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NASA scientists plan to bake, slice, and fire lasers at the asteroid sample from OSIRIS-REx to understand the creation of our solar system

Maiya Focht   

NASA scientists plan to bake, slice, and fire lasers at the asteroid sample from OSIRIS-REx to understand the creation of our solar system
  • NASA's OSIRIS-REx spacecraft is scheduled to deliver a return capsule with asteroid dust on Sunday.
  • The capsule should land in the Utah desert if all goes according to plan.

On Sunday, Earth should receive a very special package from space, if all goes according to plan.

After nearly three years, NASA's OSIRIS-REx is scheduled to finally deliver the largest asteroid sample ever to the Utah desert at approximately 10:55 a.m. ET.

That's right, an asteroid sample is headed for Earth. It doesn't happen every day. In fact, it's only ever been attempted twice before.

OSIRIS-REx began orbiting the asteroid called Bennu in 2018. Then, in 2020, it closed in on the space rock that's as wide as the Empire State building is tall, and scooped up what scientists estimate to be enough dirt and dust to fill a cup, per NPR.

If the payload touches down safely on Sunday morning as planned, teams of scientists and officials will begin a complicated ballet to secure the valuable scientific data it carries.

Every early step after touchdown is delicately planned, but once scientists get the sample out of its carrier, that's when the fun begins.

Bake it, fire lasers at it, and cut it in half

Portions of the fragments taken from the sample are set to be shipped to over 200 researchers, where "they'll be baked, they'll be lasered, they'll be cut in half," Noah Petro, a NASA planetary scientist, told Insider.

Scientists have a plan to analyze everything from the sample, even the inside and outside of the return capsule carrying it, Petro said. In total, scientists in labs across the globe aim to study the asteroid using 60 different analytical techniques, Dante Lauretta, the principal investigator for OSIRIS-REx, said during a NASA press conference Friday.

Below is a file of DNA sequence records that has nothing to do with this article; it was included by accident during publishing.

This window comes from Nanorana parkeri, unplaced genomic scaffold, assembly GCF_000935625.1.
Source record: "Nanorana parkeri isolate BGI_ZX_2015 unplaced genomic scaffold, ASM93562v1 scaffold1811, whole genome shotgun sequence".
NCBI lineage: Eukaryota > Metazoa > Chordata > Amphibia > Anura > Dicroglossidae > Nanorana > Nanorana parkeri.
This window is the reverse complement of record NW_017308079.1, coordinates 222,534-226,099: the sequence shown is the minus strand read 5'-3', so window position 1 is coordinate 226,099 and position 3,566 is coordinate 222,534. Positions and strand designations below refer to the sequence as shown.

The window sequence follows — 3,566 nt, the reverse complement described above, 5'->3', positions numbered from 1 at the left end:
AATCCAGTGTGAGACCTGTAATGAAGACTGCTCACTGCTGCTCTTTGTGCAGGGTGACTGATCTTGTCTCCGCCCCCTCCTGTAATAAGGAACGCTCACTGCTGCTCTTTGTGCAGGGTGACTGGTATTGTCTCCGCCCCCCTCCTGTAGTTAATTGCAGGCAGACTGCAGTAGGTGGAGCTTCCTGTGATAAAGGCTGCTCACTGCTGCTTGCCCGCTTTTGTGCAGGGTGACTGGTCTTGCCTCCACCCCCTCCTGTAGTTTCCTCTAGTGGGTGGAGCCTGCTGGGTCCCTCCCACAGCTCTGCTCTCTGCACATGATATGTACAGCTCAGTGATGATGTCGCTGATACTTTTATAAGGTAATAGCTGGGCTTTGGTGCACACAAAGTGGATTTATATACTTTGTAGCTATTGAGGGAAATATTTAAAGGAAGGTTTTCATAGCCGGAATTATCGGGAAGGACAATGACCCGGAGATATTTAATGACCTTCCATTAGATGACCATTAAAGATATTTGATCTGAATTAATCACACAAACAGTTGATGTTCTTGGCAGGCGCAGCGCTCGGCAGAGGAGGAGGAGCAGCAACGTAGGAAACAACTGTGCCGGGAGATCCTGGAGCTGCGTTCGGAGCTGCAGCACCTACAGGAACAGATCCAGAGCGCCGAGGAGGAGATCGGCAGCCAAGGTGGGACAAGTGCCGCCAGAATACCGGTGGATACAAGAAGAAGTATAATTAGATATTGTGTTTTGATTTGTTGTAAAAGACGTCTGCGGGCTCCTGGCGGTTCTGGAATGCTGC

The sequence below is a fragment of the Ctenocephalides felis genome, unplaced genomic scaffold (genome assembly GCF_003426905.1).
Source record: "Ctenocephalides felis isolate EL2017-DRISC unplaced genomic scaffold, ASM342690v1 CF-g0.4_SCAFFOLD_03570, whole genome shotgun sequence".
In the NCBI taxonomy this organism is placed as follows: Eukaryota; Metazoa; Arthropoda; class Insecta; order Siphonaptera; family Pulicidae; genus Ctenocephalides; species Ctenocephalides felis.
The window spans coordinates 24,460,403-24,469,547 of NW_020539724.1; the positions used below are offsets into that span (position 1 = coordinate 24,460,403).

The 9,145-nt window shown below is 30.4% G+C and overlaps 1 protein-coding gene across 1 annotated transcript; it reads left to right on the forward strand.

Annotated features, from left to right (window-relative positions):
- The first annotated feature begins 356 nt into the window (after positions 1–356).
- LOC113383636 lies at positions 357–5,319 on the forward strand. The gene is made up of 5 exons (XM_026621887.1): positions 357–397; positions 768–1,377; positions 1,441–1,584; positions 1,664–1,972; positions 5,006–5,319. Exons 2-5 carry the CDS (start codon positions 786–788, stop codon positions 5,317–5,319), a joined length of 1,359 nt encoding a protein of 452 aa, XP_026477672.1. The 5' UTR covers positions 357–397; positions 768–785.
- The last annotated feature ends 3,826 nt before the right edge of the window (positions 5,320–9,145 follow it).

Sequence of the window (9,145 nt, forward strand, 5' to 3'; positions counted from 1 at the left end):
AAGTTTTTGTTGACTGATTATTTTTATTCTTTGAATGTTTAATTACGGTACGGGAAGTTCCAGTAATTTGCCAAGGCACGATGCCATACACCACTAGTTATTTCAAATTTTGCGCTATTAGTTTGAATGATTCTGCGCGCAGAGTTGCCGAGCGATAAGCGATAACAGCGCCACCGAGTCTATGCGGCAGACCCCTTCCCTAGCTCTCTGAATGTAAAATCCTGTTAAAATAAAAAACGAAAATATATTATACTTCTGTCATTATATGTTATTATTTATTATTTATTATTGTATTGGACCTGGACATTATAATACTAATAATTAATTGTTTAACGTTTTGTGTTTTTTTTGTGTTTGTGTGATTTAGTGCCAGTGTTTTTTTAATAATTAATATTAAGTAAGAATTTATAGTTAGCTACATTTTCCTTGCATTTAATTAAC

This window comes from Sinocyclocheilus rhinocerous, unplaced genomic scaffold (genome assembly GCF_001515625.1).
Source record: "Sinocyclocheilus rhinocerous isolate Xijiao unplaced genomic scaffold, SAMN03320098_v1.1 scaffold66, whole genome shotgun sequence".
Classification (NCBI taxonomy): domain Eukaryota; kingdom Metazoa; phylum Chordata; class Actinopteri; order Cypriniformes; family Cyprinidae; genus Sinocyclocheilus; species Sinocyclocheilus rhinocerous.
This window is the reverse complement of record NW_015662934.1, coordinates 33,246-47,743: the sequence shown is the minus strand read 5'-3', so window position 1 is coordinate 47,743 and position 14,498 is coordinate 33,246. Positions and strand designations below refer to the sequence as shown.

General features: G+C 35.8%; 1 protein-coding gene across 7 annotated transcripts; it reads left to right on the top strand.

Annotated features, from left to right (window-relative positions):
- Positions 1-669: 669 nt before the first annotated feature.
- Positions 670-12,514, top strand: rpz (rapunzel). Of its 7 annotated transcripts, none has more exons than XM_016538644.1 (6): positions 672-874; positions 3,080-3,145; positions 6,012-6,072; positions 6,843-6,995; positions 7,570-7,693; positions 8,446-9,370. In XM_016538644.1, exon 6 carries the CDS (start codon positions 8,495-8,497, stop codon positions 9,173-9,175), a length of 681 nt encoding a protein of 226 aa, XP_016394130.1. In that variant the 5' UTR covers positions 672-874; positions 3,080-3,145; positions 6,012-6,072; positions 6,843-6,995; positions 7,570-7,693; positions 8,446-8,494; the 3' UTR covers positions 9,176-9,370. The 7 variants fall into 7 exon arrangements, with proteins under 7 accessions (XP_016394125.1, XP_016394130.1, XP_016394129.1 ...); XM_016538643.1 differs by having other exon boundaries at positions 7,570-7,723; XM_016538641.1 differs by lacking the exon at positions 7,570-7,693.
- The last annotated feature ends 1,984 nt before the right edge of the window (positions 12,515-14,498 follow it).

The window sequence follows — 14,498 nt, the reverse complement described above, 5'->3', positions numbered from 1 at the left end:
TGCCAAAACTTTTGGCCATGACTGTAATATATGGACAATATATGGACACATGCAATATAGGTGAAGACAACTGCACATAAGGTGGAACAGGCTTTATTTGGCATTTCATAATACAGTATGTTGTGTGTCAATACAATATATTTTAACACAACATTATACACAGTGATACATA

The goal is for scientists to "understand processes that occurred before our solar system even existed," Lauretta said.

Lauretta said they estimate the sample contains about 250 grams of regolith, the dusty material on the asteroid's surface. He said that's well above the minimum they promised to deliver, and that it should be a sufficient amount to study.

Why Bennu?

Lori Glaze, director of NASA's Planetary Science Division, said in the press conference that asteroids sit in different sections across the galaxy. Each section contains information about a different time period of our galaxy's history.

Bennu is an ideal candidate because it comes from what scientists think is one of the oldest sections, and can therefore give us details about how our solar system formed.

Whatever they discover from analyzing the cosmic dust, Petro is pretty sure they're going to be surprised. When he explained what he thinks they'll find, he was excited.

"We think we're gonna find chemistry that basically would have seeded the Earth," billions of years ago, "with the components that led to complex life on the Earth," he said.


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